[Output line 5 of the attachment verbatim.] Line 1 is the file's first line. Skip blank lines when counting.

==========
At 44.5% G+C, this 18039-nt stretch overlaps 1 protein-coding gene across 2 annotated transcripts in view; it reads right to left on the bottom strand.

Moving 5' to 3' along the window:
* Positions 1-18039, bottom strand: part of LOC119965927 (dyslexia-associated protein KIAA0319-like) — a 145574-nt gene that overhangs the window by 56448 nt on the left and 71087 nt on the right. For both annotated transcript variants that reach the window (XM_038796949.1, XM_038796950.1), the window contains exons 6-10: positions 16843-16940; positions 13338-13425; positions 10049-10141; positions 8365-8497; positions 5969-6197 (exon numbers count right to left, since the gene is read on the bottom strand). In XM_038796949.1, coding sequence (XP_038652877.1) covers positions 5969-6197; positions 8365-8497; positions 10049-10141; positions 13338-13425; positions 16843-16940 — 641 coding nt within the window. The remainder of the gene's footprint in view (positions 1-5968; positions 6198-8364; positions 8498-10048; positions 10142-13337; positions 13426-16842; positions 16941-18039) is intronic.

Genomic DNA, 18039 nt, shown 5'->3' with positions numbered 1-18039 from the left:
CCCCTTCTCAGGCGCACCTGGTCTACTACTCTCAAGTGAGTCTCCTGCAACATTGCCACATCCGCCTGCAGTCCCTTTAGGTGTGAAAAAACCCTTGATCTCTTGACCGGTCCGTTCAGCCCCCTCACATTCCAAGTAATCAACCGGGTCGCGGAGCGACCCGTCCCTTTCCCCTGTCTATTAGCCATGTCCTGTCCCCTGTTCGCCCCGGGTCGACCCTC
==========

CCCCTTCTCAGGCGCACCTGGTCTACTACTCTCAAGTGAGTCTCCTGCAACATTGCCACATCCGCCTGCAGTCCCTTTAGGTGTGAAAAAACCCTTGATCTCTTGACCGGTCCGTTCAGCCCCCTCACATTCCAAGTAATCAACCGGGTCGCGGAGCGACCCGTCCCTTTCCCCTGTCTATTAGCCATGTCCTGTCCCCTGTTCGCCCCGGGTCGACCCTC